Days of sunny weather appear numbered as today the warmest of August

Days Of Sunny Weather Appear Numbered As Today The Warmest Of August
A woman enjoying the recent good weather on Dollymount beach, Dublin. Photo: PA Images.
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Sunny days courtesy of a current spell of dry and settled weather appear to be numbered, as Met Éireann confirmed today was the warmest day of August.

The national forecaster said temperatures on Thursday reached 26 degrees at a station in Athenry, Co Galway, making it the warmest day of this month.

The current warm spell is expected to close out the meteorological summer, which ends August 31st, but a breakdown of the high pressure system delivering the pleasant weather is expected later next week.

On Thursday, Met Éireann meteorologist Paul Downes said today was likely to be the best of the higher temperatures.

“With high pressure firmly in place over Ireland, low pressure systems are being kept well away, maintaining the dry, warm and settled period,” he said.

“A weakening cold front to the northeast of Ireland will track close to eastern coasts tonight and tomorrow, introducing a slightly cooler east to northeasterly airflow for Friday and the weekend.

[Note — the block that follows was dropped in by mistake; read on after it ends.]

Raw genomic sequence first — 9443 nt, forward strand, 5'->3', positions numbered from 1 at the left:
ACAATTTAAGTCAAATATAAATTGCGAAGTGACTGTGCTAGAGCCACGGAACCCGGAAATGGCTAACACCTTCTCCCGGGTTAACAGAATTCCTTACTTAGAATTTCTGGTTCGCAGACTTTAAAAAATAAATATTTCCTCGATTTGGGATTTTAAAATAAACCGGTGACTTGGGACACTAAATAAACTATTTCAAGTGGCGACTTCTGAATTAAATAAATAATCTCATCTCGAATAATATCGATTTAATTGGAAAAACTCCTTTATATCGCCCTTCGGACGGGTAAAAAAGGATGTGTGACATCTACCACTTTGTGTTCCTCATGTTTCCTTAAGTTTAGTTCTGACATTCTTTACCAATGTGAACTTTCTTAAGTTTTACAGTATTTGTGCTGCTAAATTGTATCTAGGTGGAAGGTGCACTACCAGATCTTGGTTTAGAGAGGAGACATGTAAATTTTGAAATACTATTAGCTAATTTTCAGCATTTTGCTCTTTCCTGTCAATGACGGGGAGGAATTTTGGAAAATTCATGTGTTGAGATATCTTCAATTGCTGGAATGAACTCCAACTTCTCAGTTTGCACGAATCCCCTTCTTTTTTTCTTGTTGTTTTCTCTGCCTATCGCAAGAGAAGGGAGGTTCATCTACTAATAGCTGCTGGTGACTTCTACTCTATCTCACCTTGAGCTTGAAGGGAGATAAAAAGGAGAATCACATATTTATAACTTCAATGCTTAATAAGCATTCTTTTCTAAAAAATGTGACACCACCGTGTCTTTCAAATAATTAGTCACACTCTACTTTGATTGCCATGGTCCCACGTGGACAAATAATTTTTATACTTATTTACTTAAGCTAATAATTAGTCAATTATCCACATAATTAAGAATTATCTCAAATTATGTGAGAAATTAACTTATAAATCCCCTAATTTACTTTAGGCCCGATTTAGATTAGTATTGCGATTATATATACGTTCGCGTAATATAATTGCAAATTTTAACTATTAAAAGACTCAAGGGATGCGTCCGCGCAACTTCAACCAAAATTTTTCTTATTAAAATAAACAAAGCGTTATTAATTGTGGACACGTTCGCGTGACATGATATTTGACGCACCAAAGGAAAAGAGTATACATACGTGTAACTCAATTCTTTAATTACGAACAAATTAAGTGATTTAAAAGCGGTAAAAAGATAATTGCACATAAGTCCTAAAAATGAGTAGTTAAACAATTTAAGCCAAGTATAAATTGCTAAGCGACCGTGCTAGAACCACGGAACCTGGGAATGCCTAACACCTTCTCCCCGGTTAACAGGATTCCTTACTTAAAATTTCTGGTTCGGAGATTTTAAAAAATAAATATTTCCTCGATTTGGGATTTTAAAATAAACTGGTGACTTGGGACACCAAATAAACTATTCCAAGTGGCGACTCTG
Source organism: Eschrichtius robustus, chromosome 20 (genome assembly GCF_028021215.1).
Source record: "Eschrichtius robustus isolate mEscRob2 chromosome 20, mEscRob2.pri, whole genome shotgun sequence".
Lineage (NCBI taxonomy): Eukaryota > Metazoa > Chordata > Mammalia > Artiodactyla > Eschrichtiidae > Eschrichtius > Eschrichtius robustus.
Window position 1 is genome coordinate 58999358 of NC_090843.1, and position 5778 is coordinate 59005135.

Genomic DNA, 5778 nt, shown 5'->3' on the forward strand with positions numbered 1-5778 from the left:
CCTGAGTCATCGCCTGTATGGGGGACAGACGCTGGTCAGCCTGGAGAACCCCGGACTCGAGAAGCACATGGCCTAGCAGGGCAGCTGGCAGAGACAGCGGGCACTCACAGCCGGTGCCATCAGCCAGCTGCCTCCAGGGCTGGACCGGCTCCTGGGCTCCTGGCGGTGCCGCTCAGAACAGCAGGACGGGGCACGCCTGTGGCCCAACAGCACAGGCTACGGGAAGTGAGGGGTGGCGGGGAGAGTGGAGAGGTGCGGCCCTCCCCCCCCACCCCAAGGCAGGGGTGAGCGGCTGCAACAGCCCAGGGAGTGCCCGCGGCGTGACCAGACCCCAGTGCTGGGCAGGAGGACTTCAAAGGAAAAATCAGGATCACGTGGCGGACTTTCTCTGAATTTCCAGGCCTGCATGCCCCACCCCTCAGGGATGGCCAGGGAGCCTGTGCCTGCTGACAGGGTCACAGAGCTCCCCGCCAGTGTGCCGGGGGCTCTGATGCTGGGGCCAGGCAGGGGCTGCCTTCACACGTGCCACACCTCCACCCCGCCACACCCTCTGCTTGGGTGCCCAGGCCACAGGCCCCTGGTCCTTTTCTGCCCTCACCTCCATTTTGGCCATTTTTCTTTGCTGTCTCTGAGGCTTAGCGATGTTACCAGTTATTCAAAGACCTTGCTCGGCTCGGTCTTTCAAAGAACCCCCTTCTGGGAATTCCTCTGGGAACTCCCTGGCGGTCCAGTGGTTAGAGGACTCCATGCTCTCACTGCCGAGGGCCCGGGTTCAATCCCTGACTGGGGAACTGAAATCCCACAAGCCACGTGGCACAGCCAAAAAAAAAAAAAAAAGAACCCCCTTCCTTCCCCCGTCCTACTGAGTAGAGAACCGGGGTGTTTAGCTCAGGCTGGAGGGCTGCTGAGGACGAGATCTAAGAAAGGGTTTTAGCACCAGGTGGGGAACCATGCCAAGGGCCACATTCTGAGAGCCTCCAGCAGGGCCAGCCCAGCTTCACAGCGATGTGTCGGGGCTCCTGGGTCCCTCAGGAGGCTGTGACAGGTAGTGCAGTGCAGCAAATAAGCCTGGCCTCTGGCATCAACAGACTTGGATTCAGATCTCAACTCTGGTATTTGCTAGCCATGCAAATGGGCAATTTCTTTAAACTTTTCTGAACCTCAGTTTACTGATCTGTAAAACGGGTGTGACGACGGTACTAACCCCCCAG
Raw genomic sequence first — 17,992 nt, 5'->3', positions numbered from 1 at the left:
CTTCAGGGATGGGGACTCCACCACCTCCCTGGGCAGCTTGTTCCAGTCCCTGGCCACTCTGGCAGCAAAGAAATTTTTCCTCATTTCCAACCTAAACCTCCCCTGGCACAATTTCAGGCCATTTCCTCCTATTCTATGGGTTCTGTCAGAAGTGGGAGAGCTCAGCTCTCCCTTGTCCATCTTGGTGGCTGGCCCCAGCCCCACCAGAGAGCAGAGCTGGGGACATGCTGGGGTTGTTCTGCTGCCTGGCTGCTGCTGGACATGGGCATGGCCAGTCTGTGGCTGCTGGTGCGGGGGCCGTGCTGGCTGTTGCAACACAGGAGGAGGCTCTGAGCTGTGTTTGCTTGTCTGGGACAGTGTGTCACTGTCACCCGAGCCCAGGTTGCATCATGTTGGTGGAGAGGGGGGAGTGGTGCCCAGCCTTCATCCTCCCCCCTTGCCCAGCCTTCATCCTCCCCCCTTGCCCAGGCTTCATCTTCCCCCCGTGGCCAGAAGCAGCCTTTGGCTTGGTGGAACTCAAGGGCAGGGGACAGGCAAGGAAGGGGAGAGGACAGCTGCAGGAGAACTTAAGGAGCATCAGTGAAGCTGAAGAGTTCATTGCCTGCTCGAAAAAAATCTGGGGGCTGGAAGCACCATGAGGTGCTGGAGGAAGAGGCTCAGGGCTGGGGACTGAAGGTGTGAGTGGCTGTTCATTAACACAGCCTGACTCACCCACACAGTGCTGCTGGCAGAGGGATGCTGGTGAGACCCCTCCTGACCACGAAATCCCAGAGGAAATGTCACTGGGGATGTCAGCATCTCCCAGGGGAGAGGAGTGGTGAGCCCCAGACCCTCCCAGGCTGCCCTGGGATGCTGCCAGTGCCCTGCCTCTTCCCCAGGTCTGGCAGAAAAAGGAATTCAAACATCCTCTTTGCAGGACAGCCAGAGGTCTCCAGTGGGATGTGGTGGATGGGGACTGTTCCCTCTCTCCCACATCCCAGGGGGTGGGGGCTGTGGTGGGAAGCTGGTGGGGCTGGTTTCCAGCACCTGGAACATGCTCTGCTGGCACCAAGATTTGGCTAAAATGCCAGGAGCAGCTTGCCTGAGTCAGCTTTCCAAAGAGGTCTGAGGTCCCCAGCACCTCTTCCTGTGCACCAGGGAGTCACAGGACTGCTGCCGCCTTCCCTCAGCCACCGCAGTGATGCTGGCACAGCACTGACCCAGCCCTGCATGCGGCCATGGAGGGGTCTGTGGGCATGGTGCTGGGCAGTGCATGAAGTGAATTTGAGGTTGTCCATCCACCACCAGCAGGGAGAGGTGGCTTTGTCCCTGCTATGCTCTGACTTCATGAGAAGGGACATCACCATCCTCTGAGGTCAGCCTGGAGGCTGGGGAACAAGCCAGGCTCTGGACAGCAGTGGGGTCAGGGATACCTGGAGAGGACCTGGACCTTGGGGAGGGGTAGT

“Temperatures will still be in the high teens to low twenties generally through the weekend with good sunny spells for the most part giving a very pleasant end to the summer.”

Falling temperatures

Met Éireann has said long spells of late summer sunshine will continue well into next week, however, early next week temperatures will fall closer to normal with highs in the mid to high teens due to a slightly cooler airmass originating in Scandinavia.

The forecaster said a breakdown of the high pressure system across Ireland “does look to be on the cards” later next week, but there is still some uncertainty.

“The global weather connection can clearly be linked as development in the tropical Atlantic region can have knock on effects in the higher latitudes, such as northern Europe,” the forecaster said on Thursday.

“While there is currently no indication that developing storms may impact Ireland directly next week, the indirect implications can alter our weather patterns, as tropical systems take heat from the warm sea surfaces of the tropics, and release it into the atmosphere.

“This acts to nudge the flow and alter the speed of the jet stream, which would influence our weather patterns for northern Europe.”

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